Fighting Drought through Complex Ecosystems
By Emma Holmes
Irecently had the pleasure of visiting Covert Farms Family Estate in Oliver, where Gene Covert, a third-generation farmer, gave me a tour of his family’s 650 acre organic farm, vineyard, and winery. Gene’s grandpa George Covert bought the desert-like piece of land back in 1959, and although some laughed, thinking the land would not be suitable for agriculture, he, his son, and eventually grandson, Gene, have built the farm into a robust, flourishing, certified organic farm that embraces biodynamic, permaculture, and regenerative farming methods.
Gene studied ecosystem complexity as a Physical Geography student at UBC and has carried this learning through to his farming career, approaching it with a high level of curiosity for the natural world and experimentation. His wife, Shelly Covert, a holistic nutritionist, has been co-managing the family farm and in 2010 they were awarded the Outsanding Young Farmer Award BC/Yukon. Gene and Shelley are deeply connected to their land: “The relationships of our land are complex and most have yet to be discovered. As we learn more we find interest, intrigue, and humility.”
Like many places in BC, Oliver is expected to face increasing warmer and drier conditions. Already a drought prone desert, it is more important than ever to find ways to slow the water down, trap it at the surface, give it time to infiltrate, and store it in the soil.
The secret to storing more water lies in soil organic matter. Soil organic matter holds, on average, 10 times more water than its weight. A 1 percent increase in soil organic matter helps soil hold approximately 20,000 gallons more water per acre.1
The Covert’s guiding philosophy is that “only by creating and fostering complexity can we hope to grow food with complex and persistent flavours. Flavours are the ultimate expression of the mineralization brought about by healthy soil microbial ecosystems.” To increase the organic matter content of his sandy soil, Gene took inspiration from organic and regenerative farmers in other agricultural sectors and began experimenting with cover crop cocktails, reduced tillage, and integrating livestock into his system.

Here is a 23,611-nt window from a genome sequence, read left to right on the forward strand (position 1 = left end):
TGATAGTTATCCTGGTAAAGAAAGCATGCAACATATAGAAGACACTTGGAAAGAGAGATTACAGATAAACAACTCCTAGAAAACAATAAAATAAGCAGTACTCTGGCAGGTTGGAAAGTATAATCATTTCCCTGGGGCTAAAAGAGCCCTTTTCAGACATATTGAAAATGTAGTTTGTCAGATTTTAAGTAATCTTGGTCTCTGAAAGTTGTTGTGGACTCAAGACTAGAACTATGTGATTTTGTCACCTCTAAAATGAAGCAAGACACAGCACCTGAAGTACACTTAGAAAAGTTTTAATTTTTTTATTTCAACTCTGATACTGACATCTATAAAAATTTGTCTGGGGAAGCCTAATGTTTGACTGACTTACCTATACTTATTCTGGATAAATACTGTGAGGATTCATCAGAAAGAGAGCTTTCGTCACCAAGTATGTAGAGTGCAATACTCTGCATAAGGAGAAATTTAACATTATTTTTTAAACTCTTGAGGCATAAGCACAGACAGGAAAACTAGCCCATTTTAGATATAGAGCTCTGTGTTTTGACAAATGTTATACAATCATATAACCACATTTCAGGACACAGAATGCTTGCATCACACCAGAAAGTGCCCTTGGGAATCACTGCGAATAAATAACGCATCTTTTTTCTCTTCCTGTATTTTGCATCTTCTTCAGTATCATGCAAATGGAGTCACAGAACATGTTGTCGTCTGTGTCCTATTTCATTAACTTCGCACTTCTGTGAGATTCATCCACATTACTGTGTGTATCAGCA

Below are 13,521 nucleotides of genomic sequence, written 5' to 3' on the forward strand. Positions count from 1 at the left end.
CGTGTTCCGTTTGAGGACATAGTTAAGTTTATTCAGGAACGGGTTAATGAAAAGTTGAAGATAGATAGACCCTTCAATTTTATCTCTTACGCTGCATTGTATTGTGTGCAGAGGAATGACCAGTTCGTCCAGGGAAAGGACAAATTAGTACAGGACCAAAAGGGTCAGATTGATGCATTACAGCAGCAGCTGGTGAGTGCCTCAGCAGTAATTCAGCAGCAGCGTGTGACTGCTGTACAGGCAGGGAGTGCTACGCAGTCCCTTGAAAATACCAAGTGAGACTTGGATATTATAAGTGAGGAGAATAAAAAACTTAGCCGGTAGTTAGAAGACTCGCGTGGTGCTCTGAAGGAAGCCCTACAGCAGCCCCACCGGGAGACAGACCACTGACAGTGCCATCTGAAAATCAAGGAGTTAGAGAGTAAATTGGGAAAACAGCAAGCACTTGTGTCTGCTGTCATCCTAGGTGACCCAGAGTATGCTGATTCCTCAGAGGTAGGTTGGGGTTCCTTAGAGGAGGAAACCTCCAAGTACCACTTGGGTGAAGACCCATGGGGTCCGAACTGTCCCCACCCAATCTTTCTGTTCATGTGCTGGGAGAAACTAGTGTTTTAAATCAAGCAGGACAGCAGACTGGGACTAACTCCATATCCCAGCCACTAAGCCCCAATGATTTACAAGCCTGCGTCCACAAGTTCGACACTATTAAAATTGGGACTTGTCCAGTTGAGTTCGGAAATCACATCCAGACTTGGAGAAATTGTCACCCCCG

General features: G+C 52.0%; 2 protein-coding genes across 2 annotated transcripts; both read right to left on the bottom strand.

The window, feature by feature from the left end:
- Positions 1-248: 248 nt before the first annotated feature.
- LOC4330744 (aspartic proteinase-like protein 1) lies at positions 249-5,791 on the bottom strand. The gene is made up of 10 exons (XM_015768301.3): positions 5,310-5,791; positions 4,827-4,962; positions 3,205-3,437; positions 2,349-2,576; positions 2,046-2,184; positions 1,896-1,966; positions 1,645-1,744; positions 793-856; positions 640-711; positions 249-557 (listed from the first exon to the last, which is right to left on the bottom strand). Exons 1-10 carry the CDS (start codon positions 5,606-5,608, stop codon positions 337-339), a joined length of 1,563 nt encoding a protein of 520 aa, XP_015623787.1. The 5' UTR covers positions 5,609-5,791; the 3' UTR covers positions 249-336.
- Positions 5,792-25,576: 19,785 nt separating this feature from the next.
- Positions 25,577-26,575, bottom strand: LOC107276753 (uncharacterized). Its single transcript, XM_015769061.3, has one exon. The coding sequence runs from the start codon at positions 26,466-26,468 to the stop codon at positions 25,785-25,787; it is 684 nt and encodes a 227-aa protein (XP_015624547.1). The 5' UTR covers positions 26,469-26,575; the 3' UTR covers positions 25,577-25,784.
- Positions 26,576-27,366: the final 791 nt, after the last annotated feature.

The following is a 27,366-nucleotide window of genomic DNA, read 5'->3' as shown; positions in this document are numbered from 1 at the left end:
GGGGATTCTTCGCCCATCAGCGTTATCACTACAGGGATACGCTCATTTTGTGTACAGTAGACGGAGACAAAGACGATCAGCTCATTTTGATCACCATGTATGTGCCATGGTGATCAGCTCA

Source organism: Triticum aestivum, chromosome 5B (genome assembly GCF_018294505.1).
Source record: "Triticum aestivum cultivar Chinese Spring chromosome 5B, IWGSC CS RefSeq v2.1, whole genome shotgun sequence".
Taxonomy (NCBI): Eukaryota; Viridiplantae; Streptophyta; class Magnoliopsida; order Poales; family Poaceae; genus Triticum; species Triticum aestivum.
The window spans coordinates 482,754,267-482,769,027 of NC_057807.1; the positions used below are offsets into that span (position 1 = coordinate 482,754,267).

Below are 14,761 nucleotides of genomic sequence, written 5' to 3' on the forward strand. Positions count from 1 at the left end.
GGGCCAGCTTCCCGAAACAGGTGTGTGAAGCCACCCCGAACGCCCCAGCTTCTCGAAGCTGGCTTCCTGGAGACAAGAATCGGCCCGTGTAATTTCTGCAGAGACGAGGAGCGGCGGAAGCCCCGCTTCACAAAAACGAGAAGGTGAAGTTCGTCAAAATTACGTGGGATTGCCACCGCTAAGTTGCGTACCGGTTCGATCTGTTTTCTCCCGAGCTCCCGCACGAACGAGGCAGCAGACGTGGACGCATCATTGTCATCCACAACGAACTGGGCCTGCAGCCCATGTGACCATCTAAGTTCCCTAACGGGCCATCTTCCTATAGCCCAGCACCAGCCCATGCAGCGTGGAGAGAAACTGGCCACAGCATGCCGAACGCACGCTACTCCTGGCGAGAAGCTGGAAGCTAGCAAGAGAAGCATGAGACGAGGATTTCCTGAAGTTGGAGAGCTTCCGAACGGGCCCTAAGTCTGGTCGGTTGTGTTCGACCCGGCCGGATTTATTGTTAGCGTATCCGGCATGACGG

Cover Crop Cocktails
Cover crop cocktails are mixtures of three or more cover crop species that allow producers to diversify the number of benefits and management goals they can meet using cover crops. Farmers like Gabe Brown are leading the way and driving the excitement around cover crop cocktails, and research is following suit, with universities starting research programs such as Penn’s State Cover Crop Cocktail for Organic Systems lab.2
To help him in meeting the right mix for his system, Gene uses the Smartmix calculator, made by farmers for farmers3. He has found that seven or more species affords the most drought tolerance. He uses a combination of warm and cool season grasses, lentils, and brassicas. Some of the species in his blend include guargum, a drought tolerant N-fixing bean, radish to break up soil at lower depths, and mustards as a cutworm control.
Gene plants Morton lentils right under the vine to fix N and suppress downy brome. This type of lentil was developed by Washington State University for fall planting in minimum tillage systems. Crop establishment is in the fall and early spring, which is when evapo-transpiration demand is minimal, thus improving water-use efficiency.
The diverse benefits of his cover crop include N fixation, increase in soil organic matter, weed control, pest control, and increased system resilience in a changing climate.
Frequent tillage can negatively impact soil organic matter levels and water-holding capacity. Regular tillage over a long-time period can have a severe negative impact on soil quality, structure, and biological health.
The challenge for organic systems is that tillage is often used for weed control, seedbed preparation, soil aeration, turning in cover crops, and incorporating soil amendment. Thus, new management strategies need to be adopted in place of tillage. Cover cropping, roller crimping, rotational grazing, mowing, mulching, steaming, flaming, and horticulture vinegars are cultural weed control practices that can be used in organic systems as an alternative to tillage. The most successful organic systems embrace and build on the complexity of their system, and utilize several solutions for best results.